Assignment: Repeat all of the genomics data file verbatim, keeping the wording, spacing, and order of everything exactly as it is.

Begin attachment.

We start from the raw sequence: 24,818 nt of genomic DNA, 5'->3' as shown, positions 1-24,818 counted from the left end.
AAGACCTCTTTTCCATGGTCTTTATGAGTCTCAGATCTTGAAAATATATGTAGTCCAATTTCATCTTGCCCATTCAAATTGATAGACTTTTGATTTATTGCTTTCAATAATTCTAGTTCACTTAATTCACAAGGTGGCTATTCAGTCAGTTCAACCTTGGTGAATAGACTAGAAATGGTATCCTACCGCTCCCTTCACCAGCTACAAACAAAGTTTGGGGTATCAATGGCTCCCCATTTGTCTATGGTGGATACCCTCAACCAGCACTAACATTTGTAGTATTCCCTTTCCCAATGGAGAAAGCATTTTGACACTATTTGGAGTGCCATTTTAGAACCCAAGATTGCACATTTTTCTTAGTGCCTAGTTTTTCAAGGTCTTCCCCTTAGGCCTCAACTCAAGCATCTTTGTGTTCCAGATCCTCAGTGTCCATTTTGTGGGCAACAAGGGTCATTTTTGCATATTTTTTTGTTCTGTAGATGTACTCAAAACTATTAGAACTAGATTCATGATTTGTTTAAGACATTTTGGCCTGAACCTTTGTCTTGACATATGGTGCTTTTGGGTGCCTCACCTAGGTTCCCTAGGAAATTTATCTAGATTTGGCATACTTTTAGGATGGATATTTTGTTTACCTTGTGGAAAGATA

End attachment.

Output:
We start from the raw sequence: 24,818 nt of genomic DNA, 5'->3' as shown, positions 1-24,818 counted from the left end.
AAGACCTCTTTTCCATGGTCTTTATGAGTCTCAGATCTTGAAAATATATGTAGTCCAATTTCATCTTGCCCATTCAAATTGATAGACTTTTGATTTATTGCTTTCAATAATTCTAGTTCACTTAATTCACAAGGTGGCTATTCAGTCAGTTCAACCTTGGTGAATAGACTAGAAATGGTATCCTACCGCTCCCTTCACCAGCTACAAACAAAGTTTGGGGTATCAATGGCTCCCCATTTGTCTATGGTGGATACCCTCAACCAGCACTAACATTTGTAGTATTCCCTTTCCCAATGGAGAAAGCATTTTGACACTATTTGGAGTGCCATTTTAGAACCCAAGATTGCACATTTTTCTTAGTGCCTAGTTTTTCAAGGTCTTCCCCTTAGGCCTCAACTCAAGCATCTTTGTGTTCCAGATCCTCAGTGTCCATTTTGTGGGCAACAAGGGTCATTTTTGCATATTTTTTTGTTCTGTAGATGTACTCAAAACTATTAGAACTAGATTCATGATTTGTTTAAGACATTTTGGCCTGAACCTTTGTCTTGACATATGGTGCTTTTGGGTGCCTCACCTAGGTTCCCTAGGAAATTTATCTAGATTTGGCATACTTTTAGGATGGATATTTTGTTTACCTTGTGGAAAGATA